Journalist and activist Gauri Lankesh’s name was on an apparent ‘hitlist’ that had the names of 33 other people, including theatre personality Girish Karnad, the Special Investigation Team (SIT) of Karnataka police has revealed.
According to an Indian Express report, two such ‘hitlists’ were found in the possession of Amol Kale (36), who was arrested in May. Lankesh’s name was second on a list that had a total of eight names. Theatre legend Girish Karnad’s name topped the list. The other list included 26 targets.
The SIT believes the lists were drawn up in July 2016. Lankesh was shot dead outside her residence on September 5, 2017.
The SIT has arrested two more suspects in relation to the killing, taking the total numbers of suspects arrested in the case, to nine.
A Mangalore-based state government employee working for the education department was recently arrested for training the killers how to fire a gun, according to the Indian Express.
All the suspects are linked to extremist Hindu groups such as Sanatan Sanstha and Hindu Janajagruti Samiti (HJS) and were active members of both the groups.
Amol Kale, in whose possession the diary was found, is a resident of Pune and a former convenor of the HJS.
The SIT said that Lankesh and others on the lists were chosen as targets because of their opposition towards radical Hindutva and superstitious practices.
All the people mentioned in the hit list have been provided state security.
“These lists were some kind of tentative collection of names compiled at the end of discussions by a small group of people. They seem to be random lists which would undergo changes. Though Lankesh was named at no. 2, she was targeted first,’’ reported the Indian Express, quoting a police source, because she was apparently a soft and easy target.
Mysuru-based writer and academic K.S. Bhagwan, Kannada writers Yogesh Master, Chandrashekhar Patil and Banajagere Jayaprakash and former Karnataka backward castes commission chairman C.S. Dwarkanath were also listed as targets of the group.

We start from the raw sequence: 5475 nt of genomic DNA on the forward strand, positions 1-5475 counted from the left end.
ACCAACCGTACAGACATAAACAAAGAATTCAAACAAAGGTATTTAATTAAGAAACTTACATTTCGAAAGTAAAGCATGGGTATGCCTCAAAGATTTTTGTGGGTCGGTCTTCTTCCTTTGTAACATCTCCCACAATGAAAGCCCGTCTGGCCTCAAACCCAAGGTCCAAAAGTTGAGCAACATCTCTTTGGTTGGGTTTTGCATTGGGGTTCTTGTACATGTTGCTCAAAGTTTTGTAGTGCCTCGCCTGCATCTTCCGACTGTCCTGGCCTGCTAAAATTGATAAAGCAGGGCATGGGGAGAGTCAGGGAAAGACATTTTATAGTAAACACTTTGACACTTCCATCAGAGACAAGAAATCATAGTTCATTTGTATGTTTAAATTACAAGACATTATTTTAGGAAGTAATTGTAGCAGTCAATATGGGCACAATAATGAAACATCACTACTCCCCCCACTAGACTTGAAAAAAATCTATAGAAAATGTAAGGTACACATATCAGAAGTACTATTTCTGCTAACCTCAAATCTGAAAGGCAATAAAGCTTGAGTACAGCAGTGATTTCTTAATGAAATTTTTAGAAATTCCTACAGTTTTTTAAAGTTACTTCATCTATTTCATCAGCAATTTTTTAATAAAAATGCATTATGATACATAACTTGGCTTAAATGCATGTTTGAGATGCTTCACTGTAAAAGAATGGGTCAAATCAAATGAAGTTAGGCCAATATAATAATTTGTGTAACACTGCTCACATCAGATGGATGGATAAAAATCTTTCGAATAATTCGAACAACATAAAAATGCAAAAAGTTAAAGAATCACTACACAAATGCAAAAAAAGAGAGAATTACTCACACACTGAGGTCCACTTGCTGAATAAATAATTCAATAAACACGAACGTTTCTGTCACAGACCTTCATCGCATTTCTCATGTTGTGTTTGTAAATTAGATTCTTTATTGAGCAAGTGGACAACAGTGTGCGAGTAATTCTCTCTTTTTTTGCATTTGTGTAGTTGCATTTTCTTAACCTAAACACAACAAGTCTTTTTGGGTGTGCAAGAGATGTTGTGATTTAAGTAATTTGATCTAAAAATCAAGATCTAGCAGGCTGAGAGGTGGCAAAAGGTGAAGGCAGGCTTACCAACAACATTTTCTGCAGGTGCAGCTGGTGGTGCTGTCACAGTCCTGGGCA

Nidumamidi Swamiji, a seer opposed to superstition, was also a target.
The police have also provided security to literary figures Patil Putappa, Nataraj Huliyar, Baragur Ramachandrappa and Chennaveera Kanavi. Rationalist Narendra Nayak and S.M. Jamdar, the former IAS officer and proponent of separate religion status for the Lingayat community, were also provided state security.
Other documents found in Kale and associate Sujeet Kumar’s possession reveal a network of at least 30 people engaged in planning and execution of killings of those opposed to Hindutva.
Sanatan Sanstha and Hindu Janajagruti Samiti
Sanatan Sanstha, established in 1999, has been accused in several high-profile killings and 2008 Thane and Vashi bomb-blasts, claims a report in the The Wire.
A member of the organisation is a key accused in the murder of writer and rationalist Narendra Dabholkar.
The Sanathan Sanstha had also been accused of being responsible for an explosion in Goa in 2009, and for bombings in Vashi, Thane and Panvel in 2007, according to a submission which was part of a plea filed by Vinay Rokade in the Bombay High Court, which sought a ban on the organisation under the Unlawful Activities Prevention Act.
In his petition, Rokade had told the court that the state government had forwarded a proposal to the Centre in 2012 recommending a ban on the organisation, but that the Centre did not act on it.
The Maharashtra government’s proposal was based on Anti-Terrorism Squad reports and inputs.
“The government of Maharashtra has reached to the conclusion that Sanatan Sanstha organisation is liable to be banned under the Unlawful Activities Prevention Act,” the government had said in an affidavit filed in connection with the case in 2012.
The Hindu Janajagruti Samiti, registered in 2002, is an offshoot of the Sanstha. The HJS’s stated aim is to establish a ‘Hindu nation’.